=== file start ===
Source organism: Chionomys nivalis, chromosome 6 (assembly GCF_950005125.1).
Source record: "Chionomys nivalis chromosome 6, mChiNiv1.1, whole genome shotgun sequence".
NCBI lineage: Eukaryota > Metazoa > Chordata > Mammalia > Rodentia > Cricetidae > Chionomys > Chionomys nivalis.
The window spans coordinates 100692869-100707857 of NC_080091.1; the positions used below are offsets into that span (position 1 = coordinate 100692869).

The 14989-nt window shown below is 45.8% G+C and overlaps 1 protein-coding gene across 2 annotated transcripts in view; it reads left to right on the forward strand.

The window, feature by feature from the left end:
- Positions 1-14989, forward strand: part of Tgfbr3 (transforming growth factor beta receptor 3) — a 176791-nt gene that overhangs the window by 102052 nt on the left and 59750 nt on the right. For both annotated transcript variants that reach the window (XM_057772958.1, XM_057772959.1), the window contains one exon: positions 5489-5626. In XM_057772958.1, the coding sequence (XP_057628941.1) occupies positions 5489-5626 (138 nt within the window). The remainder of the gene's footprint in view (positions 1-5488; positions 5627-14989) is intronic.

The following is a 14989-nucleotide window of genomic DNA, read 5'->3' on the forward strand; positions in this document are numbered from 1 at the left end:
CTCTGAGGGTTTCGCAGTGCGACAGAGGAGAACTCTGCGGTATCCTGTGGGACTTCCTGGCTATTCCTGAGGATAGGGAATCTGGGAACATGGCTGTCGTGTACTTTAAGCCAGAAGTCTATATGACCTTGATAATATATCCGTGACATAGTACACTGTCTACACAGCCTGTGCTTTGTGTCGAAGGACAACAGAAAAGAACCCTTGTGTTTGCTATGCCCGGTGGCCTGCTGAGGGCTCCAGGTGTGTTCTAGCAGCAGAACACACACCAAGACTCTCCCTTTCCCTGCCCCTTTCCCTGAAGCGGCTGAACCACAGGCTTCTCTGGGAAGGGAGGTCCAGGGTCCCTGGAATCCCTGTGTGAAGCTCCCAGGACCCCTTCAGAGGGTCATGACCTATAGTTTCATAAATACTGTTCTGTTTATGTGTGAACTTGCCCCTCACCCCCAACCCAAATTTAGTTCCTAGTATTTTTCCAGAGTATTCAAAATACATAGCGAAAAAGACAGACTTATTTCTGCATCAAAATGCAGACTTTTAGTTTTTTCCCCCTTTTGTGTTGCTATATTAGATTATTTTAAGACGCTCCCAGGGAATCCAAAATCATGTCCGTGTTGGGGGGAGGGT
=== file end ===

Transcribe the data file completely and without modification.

Source organism: Chionomys nivalis, chromosome 6 (assembly GCF_950005125.1).
Source record: "Chionomys nivalis chromosome 6, mChiNiv1.1, whole genome shotgun sequence".
NCBI lineage: Eukaryota > Metazoa > Chordata > Mammalia > Rodentia > Cricetidae > Chionomys > Chionomys nivalis.
The window spans coordinates 100692869-100707857 of NC_080091.1; the positions used below are offsets into that span (position 1 = coordinate 100692869).

The 14989-nt window shown below is 45.8% G+C and overlaps 1 protein-coding gene across 2 annotated transcripts in view; it reads left to right on the forward strand.

The window, feature by feature from the left end:
- Positions 1-14989, forward strand: part of Tgfbr3 (transforming growth factor beta receptor 3) — a 176791-nt gene that overhangs the window by 102052 nt on the left and 59750 nt on the right. For both annotated transcript variants that reach the window (XM_057772958.1, XM_057772959.1), the window contains one exon: positions 5489-5626. In XM_057772958.1, the coding sequence (XP_057628941.1) occupies positions 5489-5626 (138 nt within the window). The remainder of the gene's footprint in view (positions 1-5488; positions 5627-14989) is intronic.

The following is a 14989-nucleotide window of genomic DNA, read 5'->3' on the forward strand; positions in this document are numbered from 1 at the left end:
CTCTGAGGGTTTCGCAGTGCGACAGAGGAGAACTCTGCGGTATCCTGTGGGACTTCCTGGCTATTCCTGAGGATAGGGAATCTGGGAACATGGCTGTCGTGTACTTTAAGCCAGAAGTCTATATGACCTTGATAATATATCCGTGACATAGTACACTGTCTACACAGCCTGTGCTTTGTGTCGAAGGACAACAGAAAAGAACCCTTGTGTTTGCTATGCCCGGTGGCCTGCTGAGGGCTCCAGGTGTGTTCTAGCAGCAGAACACACACCAAGACTCTCCCTTTCCCTGCCCCTTTCCCTGAAGCGGCTGAACCACAGGCTTCTCTGGGAAGGGAGGTCCAGGGTCCCTGGAATCCCTGTGTGAAGCTCCCAGGACCCCTTCAGAGGGTCATGACCTATAGTTTCATAAATACTGTTCTGTTTATGTGTGAACTTGCCCCTCACCCCCAACCCAAATTTAGTTCCTAGTATTTTTCCAGAGTATTCAAAATACATAGCGAAAAAGACAGACTTATTTCTGCATCAAAATGCAGACTTTTAGTTTTTTCCCCCTTTTGTGTTGCTATATTAGATTATTTTAAGACGCTCCCAGGGAATCCAAAATCATGTCCGTGTTGGGGGGAGGGT